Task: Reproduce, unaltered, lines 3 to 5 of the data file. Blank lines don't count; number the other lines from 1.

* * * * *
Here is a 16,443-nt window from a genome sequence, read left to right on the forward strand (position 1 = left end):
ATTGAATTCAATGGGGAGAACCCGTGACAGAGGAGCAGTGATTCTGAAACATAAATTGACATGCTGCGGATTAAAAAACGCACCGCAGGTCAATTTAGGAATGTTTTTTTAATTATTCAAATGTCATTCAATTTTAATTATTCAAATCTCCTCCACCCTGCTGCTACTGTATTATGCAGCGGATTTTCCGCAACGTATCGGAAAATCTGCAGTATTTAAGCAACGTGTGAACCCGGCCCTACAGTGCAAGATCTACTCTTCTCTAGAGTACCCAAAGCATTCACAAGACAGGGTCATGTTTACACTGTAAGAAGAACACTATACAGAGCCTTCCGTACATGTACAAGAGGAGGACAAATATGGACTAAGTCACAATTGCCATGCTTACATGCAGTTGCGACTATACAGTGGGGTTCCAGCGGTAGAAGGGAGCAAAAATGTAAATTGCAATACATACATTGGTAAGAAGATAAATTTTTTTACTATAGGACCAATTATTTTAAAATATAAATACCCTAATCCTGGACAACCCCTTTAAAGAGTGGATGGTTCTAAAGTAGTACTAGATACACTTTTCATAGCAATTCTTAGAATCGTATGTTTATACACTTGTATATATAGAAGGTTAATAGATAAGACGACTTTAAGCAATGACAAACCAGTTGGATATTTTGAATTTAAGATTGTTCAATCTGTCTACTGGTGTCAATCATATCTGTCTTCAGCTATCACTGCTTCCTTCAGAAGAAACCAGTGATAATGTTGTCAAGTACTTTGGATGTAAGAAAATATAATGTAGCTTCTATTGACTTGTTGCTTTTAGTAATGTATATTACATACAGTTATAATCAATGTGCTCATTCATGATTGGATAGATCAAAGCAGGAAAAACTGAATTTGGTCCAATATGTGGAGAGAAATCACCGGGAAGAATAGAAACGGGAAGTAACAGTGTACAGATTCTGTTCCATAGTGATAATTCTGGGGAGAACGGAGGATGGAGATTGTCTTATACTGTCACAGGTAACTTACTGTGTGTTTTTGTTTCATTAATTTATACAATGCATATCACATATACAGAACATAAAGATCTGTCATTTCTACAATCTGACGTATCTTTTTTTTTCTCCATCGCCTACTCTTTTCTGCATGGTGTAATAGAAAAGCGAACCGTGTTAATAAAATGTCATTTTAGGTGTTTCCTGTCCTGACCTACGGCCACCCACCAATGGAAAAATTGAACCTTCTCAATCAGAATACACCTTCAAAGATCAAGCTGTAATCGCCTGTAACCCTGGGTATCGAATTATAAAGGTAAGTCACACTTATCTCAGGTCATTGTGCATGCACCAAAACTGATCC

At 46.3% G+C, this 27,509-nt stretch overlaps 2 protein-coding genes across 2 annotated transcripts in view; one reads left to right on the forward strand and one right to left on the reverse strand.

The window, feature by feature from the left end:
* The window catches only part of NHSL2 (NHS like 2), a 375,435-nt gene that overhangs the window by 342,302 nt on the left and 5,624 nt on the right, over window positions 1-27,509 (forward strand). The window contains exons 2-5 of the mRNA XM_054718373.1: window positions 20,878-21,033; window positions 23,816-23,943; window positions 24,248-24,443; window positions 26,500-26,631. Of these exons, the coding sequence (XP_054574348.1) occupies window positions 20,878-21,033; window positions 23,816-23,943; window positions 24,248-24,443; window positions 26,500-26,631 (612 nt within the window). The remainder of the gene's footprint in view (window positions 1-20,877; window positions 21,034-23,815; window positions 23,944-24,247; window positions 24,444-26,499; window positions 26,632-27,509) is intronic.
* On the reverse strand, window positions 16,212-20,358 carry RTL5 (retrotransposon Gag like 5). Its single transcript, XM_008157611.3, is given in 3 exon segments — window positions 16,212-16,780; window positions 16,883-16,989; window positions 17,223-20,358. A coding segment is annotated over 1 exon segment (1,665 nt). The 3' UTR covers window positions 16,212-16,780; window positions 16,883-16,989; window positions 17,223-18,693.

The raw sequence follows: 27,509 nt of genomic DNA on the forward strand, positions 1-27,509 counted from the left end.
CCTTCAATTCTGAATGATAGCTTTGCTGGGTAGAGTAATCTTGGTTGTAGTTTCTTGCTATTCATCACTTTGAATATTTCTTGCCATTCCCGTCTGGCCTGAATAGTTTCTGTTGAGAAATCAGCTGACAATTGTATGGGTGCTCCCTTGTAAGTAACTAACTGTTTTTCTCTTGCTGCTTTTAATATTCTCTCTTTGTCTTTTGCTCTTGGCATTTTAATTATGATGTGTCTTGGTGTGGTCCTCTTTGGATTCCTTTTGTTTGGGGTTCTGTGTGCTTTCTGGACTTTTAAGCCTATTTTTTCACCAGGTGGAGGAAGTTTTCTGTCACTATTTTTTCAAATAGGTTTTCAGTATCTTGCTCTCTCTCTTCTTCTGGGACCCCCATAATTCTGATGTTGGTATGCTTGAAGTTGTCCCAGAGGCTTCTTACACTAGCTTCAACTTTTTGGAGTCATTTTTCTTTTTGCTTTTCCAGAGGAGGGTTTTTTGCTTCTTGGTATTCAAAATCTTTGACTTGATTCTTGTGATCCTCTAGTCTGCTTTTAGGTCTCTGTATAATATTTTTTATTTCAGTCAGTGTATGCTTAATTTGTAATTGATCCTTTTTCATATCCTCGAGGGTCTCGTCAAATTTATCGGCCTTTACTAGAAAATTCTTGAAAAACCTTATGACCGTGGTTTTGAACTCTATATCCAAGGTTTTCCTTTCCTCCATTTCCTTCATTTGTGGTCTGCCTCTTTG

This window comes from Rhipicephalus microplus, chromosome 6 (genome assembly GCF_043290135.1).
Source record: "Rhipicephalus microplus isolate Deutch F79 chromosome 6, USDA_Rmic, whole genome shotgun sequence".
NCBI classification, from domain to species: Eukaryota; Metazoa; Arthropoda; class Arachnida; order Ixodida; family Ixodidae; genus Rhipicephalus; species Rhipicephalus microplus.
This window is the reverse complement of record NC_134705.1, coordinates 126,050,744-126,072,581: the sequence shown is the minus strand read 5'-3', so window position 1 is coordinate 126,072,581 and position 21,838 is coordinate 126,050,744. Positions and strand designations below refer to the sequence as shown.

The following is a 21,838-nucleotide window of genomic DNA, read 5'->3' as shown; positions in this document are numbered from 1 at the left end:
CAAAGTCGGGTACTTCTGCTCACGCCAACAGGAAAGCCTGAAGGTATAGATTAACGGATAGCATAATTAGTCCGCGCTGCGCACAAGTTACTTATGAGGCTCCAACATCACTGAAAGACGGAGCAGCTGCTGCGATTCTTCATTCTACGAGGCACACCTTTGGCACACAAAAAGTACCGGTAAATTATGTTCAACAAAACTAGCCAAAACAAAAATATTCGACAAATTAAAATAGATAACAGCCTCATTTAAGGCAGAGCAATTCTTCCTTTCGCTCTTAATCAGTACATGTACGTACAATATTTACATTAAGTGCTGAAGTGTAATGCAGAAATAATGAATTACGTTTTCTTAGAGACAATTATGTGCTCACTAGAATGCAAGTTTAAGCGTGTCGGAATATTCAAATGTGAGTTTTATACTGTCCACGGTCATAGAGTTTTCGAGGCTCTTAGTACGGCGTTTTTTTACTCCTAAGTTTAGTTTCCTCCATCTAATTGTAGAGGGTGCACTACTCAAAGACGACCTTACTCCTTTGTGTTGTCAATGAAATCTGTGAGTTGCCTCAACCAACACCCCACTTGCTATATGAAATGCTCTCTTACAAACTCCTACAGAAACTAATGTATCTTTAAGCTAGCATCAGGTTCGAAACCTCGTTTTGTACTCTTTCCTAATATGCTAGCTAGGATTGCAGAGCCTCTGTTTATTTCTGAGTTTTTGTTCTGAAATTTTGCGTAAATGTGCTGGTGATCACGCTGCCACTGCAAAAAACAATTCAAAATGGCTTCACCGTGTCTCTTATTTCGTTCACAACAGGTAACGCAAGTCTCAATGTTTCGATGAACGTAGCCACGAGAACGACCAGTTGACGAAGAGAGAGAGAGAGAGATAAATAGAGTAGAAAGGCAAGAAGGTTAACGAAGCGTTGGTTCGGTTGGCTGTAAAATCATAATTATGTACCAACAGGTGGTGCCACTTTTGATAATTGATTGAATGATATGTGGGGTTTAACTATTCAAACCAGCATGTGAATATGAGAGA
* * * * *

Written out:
At 46.3% G+C, this 27,509-nt stretch overlaps 2 protein-coding genes across 2 annotated transcripts in view; one reads left to right on the forward strand and one right to left on the reverse strand.

The window, feature by feature from the left end:
* The window catches only part of NHSL2 (NHS like 2), a 375,435-nt gene that overhangs the window by 342,302 nt on the left and 5,624 nt on the right, over window positions 1-27,509 (forward strand). The window contains exons 2-5 of the mRNA XM_054718373.1: window positions 20,878-21,033; window positions 23,816-23,943; window positions 24,248-24,443; window positions 26,500-26,631. Of these exons, the coding sequence (XP_054574348.1) occupies window positions 20,878-21,033; window positions 23,816-23,943; window positions 24,248-24,443; window positions 26,500-26,631 (612 nt within the window). The remainder of the gene's footprint in view (window positions 1-20,877; window positions 21,034-23,815; window positions 23,944-24,247; window positions 24,444-26,499; window positions 26,632-27,509) is intronic.